After spending more than 10 years analyzing the top regrets of dying patients, nurse Bronnie Ware said, “Health brings a freedom very few realize until they no longer have it.”
Exercise is one of the best things you can do for your health. From staving off excess body fat to reducing your risk of diabetes and heart disease to improving your mental health, the benefits of exercise are extraordinary. In order to ensure that you reap the benefits of consistent exercise, here are a few tips to consider when getting started.
6 Tips to Start An Exercise Routine On the Right Foot
Heath and fitness is a journey, not a race. Exercising may be tough at first, and it will get better. You know the saying “Rome wasn’t built in a day”? Well, the same goes for your body and its strength and fitness level! Before you focus on building muscle and losing fat or any other fitness goal, set a foundation in consistency and accountability. Little steps may seem slow at first, but over time they will get you to where you want to go without tiring you out the way that big leaps will. The saying “slow down to speed up” applies here. The “slow” route is actually the most direct route if you take into account the setbacks often incurred by the fast track due to burnout, injury, lack of motivation, etc.
While you may be training on your own, you are not alone! In the KPP community we are all striving for better health, and it’s a lifelong journey. Please reach out if you have questions or need support -- we are here for you! One of the variables that will ensure that you are consistent with your exercise program day in and day out is having accountability. There are a multitude of ways to incorporate accountability into your routine: adopting a training partner, becoming part of an exercise community, joining an online fitness group, playing together with your kids, etc. The best kind of accountability tool is one that you feel a connection to and a responsibility towards, in addition to yourself.
Listen to your body. The programs we create at KPP are generalized, as they need to work for many people with varying levels of strength and fitness. You know your body better than we ever could, so you should listen to yourself first. We provide recommendations, and your job is to discern whether those recommendations apply to you. As we mentioned above, the “fast track” to fitness can often lead to setbacks due to injury or burnout because the fast track encourages you to ignore your body’s messages with silly quotes like “no pain no gain”, “feel the burn”, and “what doesn’t kill you makes you stronger”. While there is truth in these adages, they are ultimately more damaging than helpful when it comes to your health. Learning to listen to what your body has to say is more important than doing what someone else is telling you is right for your body.
Process over perfection. Figuring out how to exercise in a way that honors your body and its messages is a process. Just because you have a program you’re following, doesn’t mean you have to do it perfectly. In fact, it should be done in a way that is kind to your body and allows you to explore your capabilities. Learning about yourself and your body through the process of training is more important than following the training program to a tee. The byproducts of placing process over perfection when it comes to exercise are getting in better shape, having more mobility, feeling healthier, improving self-esteem, and many more. If you are to have a goal, a worthwhile one would be developing a healthier, more loving relationship with your body rather than lifting X amount of weight, getting a six pack, or having the perfect booty.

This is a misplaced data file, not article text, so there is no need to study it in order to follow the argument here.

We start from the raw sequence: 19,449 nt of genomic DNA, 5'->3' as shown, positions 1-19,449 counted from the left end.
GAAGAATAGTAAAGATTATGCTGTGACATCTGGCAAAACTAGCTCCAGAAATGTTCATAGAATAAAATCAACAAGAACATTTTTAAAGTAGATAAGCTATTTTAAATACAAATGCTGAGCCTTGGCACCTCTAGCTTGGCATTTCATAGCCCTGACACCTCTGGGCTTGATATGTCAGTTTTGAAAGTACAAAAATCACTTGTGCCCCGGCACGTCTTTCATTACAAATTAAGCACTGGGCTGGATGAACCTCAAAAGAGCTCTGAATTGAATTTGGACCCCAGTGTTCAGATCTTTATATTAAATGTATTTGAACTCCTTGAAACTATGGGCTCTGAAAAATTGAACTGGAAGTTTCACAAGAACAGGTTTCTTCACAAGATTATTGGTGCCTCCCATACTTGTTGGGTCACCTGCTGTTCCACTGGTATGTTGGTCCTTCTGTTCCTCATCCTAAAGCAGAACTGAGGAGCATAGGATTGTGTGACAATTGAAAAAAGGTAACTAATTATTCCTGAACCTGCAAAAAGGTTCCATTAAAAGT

Where the mind goes, the body will follow. Holistic health is built from the inside out. If you shift in a healthy, positive way internally, your physical body will follow suit. Adopt a kinder inner voice and develop a positive attitude toward yourself and the progress you are making. One of the most important things for setting yourself up to succeed with your exercise program is getting your mind right in regards to realistic expectations and honest assessment. Being realistic about where you are and where you want to go helps set the stage for a process-oriented journey versus an end goal destination.
Be consistent. Consistency is the key to staying healthy for the long haul. Being consistent with your exercise routine is more easily accomplished when you are held accountable to a training schedule. (If you need help with consistency, check out the Kettlebell Basics for Beginners Challenge.) Little slices of success over time trump peak experiences through PRs and big breakthroughs. While the latter feel good for the ego, they are not sustainable and it’s the little slices of success over time that create them anyway. There’s a certain point when you don’t PR anymore and “maintenance is progress” (shoutout to SDSU professor Roger Simmons for that one!). At 80 years old you’ll be happier that you consistently exercised so you can still walk than that you hit a giant PR and blew your back out.
One of the most foolproof ways to improve your health and maintain quality of life for as long as possible is to implement an exercise routine. Exercise boosts mood, increases muscle mass, improves cardiovascular fitness, enhances cognitive function, manages bodyweight, and prevents chronic diseases… to name a few. There isn’t much you can do that has a bigger benefit to your health than consistent exercise!